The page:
OPM hack affected 1 in 15 Americans: What's being done to prevent next attack?

The Office of Personnel Management announced on Thursday new measures to protect federal workers' from potential cybersecurity threats.

Susan Walsh/AP
Office of Personnel Management (OPM) director Katherine Archuleta testifies on Capitol Hill in Washington, June 25. The Obama administration says hackers stole Social Security numbers from more than 21 million people and took other sensitive information when government computer systems were compromised. The number affected by the breach is higher than the 14 million figure that investigators gave The Associated Press in June.

The director of the federal government's Office of Personnel Management is resisting pressure to step down following revelations that hackers accessed the personal information of more than 21 million Americans.

"I truly understand the impact this has on our current and former employees, our military personnel and our contractors," she told reporters Thursday.

"Each and every one of us at OPM is committed to protecting the safety and the security of the info that is placed in our trust," she added.

The Obama administration has so far remained behind OPM Director Katherine Archuleta. The White House is focusing instead on the implementation of additional measures to bolster government cybersecurity and to provide protections for US government staff and other individuals whose data already may have been compromised.

On Thursday, OPM released a series of new steps designed to protect federal workers from future threats.

“Director Archuleta has initiated a comprehensive review of the architectural design of OPM’s IT systems, to identify and immediately mitigate any other vulnerabilities that may exist, and assess OPM’s data sharing and use policies. That review is ongoing,” the OPM announced on its website Thursday.

The cybersecurity breach, which is considered to have been biggest in US history, may have been a wakeup for big organizations like the OPM that have failed to properly protect user accounts with privileged access to important data systems from nefarious hackers.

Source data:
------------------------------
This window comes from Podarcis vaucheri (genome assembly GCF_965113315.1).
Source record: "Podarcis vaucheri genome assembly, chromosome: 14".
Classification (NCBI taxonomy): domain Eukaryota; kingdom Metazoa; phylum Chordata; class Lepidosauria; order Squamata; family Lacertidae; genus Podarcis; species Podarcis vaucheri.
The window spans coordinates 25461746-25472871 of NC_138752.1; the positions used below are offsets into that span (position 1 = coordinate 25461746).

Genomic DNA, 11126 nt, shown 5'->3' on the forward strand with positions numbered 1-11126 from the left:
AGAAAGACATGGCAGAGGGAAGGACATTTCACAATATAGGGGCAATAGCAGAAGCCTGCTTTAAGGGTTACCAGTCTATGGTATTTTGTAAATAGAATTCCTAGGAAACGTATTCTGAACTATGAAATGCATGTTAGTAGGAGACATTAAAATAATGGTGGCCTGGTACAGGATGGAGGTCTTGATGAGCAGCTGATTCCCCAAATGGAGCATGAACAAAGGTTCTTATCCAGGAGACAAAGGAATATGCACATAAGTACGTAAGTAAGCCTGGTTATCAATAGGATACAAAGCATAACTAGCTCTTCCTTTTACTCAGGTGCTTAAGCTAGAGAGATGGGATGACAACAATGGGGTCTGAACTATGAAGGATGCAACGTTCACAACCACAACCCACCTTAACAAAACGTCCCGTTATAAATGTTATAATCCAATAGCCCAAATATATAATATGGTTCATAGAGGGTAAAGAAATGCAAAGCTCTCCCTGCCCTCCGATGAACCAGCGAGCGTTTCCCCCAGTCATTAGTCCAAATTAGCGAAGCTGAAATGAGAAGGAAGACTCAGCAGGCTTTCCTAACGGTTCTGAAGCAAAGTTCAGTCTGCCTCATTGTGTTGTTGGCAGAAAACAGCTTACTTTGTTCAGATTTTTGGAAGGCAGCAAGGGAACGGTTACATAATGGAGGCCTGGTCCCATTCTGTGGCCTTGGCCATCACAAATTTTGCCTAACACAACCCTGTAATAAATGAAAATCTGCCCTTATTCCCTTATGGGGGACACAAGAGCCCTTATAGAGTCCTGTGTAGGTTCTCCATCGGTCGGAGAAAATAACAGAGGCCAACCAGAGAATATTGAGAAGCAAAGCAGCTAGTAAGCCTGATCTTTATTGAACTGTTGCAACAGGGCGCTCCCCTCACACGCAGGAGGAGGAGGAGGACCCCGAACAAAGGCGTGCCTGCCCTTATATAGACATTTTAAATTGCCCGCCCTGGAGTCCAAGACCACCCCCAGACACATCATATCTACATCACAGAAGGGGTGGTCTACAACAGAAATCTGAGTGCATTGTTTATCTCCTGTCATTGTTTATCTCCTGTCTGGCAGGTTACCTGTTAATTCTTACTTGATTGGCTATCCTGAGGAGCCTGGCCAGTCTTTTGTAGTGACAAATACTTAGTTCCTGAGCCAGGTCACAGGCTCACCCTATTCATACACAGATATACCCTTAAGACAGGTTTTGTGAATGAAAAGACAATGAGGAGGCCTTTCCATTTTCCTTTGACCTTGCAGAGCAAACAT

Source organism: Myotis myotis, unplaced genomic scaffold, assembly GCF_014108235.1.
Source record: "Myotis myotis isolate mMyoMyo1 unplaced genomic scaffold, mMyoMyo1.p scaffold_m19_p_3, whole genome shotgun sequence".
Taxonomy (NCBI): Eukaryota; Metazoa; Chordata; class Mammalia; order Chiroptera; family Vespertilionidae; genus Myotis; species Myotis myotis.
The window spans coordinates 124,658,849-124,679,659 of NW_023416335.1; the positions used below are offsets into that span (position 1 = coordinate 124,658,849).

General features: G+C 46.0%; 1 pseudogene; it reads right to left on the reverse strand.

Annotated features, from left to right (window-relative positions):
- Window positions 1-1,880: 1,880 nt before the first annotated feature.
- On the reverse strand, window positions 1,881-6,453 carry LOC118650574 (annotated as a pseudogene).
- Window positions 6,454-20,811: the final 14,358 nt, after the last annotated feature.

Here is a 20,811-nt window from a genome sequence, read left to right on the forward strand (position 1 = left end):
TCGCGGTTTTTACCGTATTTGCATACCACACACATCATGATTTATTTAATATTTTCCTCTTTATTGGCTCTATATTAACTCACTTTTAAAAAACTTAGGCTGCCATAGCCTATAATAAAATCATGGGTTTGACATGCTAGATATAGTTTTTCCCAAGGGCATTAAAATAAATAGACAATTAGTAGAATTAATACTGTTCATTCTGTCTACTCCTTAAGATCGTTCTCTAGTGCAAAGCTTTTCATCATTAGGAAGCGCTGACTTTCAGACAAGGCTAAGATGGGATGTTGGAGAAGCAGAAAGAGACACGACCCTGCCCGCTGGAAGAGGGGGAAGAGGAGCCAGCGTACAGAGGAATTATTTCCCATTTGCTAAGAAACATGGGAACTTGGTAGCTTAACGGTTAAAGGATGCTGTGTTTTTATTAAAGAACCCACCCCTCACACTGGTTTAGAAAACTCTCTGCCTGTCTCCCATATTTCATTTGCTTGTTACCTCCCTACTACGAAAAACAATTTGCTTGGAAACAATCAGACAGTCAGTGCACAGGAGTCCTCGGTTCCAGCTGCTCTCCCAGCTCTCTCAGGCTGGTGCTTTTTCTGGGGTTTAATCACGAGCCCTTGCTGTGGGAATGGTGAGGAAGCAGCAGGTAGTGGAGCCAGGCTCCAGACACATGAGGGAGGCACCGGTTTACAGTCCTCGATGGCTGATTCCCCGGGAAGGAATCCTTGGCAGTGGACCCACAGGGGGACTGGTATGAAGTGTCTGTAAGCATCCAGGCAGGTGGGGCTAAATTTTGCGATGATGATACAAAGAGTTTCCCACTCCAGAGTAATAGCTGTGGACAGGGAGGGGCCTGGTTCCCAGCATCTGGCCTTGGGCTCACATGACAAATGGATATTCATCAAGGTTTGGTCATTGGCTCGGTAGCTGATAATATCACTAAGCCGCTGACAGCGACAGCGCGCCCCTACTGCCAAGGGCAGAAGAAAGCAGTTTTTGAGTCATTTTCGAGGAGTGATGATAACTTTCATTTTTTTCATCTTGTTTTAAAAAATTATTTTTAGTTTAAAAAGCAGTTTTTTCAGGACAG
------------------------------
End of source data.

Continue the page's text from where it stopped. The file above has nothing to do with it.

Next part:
“OPM Director Katherine Archuleta disclosed that in one of the two recently discovered intrusions at the agency, intruders gained access to its systems using a username and password belonging to an external contractor working for the agency,” Monitor correspondent Jaikmar Vijayan wrote in late June.

“The attackers then leveraged that foothold to access a critical database and siphon out sensitive personal data belonging to an estimated 4 million current and former federal workers. Their activity remained hidden from view since it was carried out under the guise of someone with legitimate access rights,” he explained.

The Obama administration has since announced that it has increased its cybersecurity efforts by proposing new legislation, urging private industry to share more information about attacks, and examining how the government conducts sensitive background investigations.

The administration also launched a new, online cybersecurity resource center to provide information about the OPM incident. In coming months, it plans to hammer out the details of proposals for credit and identity theft monitoring services for all federal employees.

A recent investigation discovered that the White House waited about a month before revealing information about the breaches and their extent to the public. Further investigation into the breaches is ongoing.

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